Astronomers Have Explored Many Wonders At An Old Looking Galaxy
A team of astronomers have found fraction of dust on one of the ancient and far-off galaxies. This dust is considered indispensable for the possibility of life. The huge significance of this discovery comes from the fact that this is the dust which helps formation of fundamentals for habitability: planets, complex molecules and stars.
According to EurekAlert, the team led by Darach Watson was surprised to see the evolution of the system beyond their expectations. The galaxy was anticipated as a newly formed system by the astronomers before they were to be taken aback by the signs of high maturity of the galaxy i.e, chemical complexity and abundance of interstellar dust.
“After confirming the galaxy’s distance using the VLT,” said Darach Watson, “we realised it had previously been observed with ALMA. We didn’t expect to find much, but I can tell you we were all quite excited when we realised that not only had ALMA observed it, but that there was a clear detection. One of the main goals of the ALMA Observatory was to find galaxies in the early Universe from their cold gas and dust emissions — and here we had it!”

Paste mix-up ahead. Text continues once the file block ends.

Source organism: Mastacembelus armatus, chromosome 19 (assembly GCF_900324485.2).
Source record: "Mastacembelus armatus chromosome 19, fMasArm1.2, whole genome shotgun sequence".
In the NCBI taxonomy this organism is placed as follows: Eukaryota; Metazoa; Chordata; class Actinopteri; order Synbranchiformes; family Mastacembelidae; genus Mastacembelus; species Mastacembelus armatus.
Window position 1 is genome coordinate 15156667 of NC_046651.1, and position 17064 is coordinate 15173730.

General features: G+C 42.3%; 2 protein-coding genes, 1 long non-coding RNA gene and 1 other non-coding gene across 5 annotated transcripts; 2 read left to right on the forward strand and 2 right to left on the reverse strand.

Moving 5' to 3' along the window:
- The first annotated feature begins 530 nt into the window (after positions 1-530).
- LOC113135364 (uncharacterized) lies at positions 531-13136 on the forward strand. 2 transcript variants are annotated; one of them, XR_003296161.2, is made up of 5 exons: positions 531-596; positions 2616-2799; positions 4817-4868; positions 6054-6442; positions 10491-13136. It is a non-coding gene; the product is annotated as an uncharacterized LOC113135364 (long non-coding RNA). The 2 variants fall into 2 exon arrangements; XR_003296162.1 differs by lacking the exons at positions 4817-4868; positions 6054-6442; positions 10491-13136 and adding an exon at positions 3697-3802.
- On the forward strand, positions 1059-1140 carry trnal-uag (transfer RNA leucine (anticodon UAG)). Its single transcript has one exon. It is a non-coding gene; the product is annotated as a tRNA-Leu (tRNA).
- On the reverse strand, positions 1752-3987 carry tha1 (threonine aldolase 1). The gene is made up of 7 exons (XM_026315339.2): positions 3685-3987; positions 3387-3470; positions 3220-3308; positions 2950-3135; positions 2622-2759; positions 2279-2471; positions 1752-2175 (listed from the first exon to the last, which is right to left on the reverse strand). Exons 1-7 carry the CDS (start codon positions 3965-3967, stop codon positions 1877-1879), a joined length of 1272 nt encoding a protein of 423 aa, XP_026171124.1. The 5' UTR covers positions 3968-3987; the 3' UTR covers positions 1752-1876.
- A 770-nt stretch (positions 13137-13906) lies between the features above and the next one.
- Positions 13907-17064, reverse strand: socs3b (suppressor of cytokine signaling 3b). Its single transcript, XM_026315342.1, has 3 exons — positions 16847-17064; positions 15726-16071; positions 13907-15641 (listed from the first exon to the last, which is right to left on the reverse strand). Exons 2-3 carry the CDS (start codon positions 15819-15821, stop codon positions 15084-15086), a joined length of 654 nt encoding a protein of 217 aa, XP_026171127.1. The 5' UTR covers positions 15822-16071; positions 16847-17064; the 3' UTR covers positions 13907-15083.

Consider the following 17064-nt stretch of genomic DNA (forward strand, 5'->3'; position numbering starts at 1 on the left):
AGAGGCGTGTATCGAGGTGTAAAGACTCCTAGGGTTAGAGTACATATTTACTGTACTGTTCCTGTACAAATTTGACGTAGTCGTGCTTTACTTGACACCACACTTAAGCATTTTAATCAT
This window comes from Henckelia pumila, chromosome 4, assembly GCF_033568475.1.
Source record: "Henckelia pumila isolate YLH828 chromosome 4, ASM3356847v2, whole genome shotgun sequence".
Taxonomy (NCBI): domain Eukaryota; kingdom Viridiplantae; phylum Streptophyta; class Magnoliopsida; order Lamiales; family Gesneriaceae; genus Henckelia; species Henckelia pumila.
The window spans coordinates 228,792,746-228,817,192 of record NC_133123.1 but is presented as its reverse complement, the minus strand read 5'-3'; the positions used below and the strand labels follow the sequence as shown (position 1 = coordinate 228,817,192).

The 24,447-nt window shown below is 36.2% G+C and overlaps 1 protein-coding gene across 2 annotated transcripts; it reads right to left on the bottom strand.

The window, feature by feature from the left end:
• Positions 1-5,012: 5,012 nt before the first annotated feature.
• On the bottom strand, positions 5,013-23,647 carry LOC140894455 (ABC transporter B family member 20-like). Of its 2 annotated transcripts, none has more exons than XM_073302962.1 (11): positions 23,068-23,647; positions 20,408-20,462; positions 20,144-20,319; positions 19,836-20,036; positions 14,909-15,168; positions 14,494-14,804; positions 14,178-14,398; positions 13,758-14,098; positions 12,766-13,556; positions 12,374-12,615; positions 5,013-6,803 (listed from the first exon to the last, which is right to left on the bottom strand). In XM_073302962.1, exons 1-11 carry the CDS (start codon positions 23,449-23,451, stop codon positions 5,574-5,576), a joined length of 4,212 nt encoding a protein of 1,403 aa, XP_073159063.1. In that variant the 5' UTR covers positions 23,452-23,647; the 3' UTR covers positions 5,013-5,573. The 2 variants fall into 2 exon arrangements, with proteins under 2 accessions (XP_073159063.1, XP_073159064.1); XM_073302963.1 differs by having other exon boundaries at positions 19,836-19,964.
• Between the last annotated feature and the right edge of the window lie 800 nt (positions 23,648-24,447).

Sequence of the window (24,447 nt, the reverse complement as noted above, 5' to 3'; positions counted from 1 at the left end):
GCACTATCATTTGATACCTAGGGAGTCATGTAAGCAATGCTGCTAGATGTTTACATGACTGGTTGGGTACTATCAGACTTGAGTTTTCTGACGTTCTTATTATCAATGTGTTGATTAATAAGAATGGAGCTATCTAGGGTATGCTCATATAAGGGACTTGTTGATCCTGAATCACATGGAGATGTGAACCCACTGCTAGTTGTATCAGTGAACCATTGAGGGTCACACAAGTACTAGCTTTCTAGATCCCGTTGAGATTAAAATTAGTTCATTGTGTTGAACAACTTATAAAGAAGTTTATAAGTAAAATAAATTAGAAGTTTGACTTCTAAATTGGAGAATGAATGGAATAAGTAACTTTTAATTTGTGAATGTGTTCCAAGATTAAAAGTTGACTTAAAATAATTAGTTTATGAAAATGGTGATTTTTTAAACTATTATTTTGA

They found that the fraction of dust found was very similar in nature to the dust of Milky Way which is exceptionally mature galaxy.
The galaxy is named as A1689-zD1. The astronomers had to use very advanced equipment in order to observe this remote galaxy. The scientists “used the Very Large Telescope’s X-shooter instrument along with the Atacama Large Millimeter/submillimeter Array,” observes the source. And this was not over yet: they were to amplify the brightness of the galaxy by more than nine times, which they did with the help of gravitational lens.
A1689-zD1 has shown many other signs of maturity as a galaxy. For example, the massive radiation in the far infrared suggests that the galaxy had already given birth to many stars and metals. Additionally, it was discovered that the galaxy had not only the dust but, like other developed galaxies, dust-to-gass ratio.
“Although the exact origin of galactic dust remains obscure,” explains Watson, “our findings indicate that its production occurs very rapidly, within only 500 million years of the beginning of star formation in the Universe — a very short cosmological time frame, given that most stars live for billions of years.”
Kristen Knudsen who is the co-author of the paper further added: “This amazingly dusty galaxy seems to have been in a rush to make its first generations of stars. In the future, ALMA will be able to help us to find more galaxies like this, and learn just what makes them so keen to grow up.”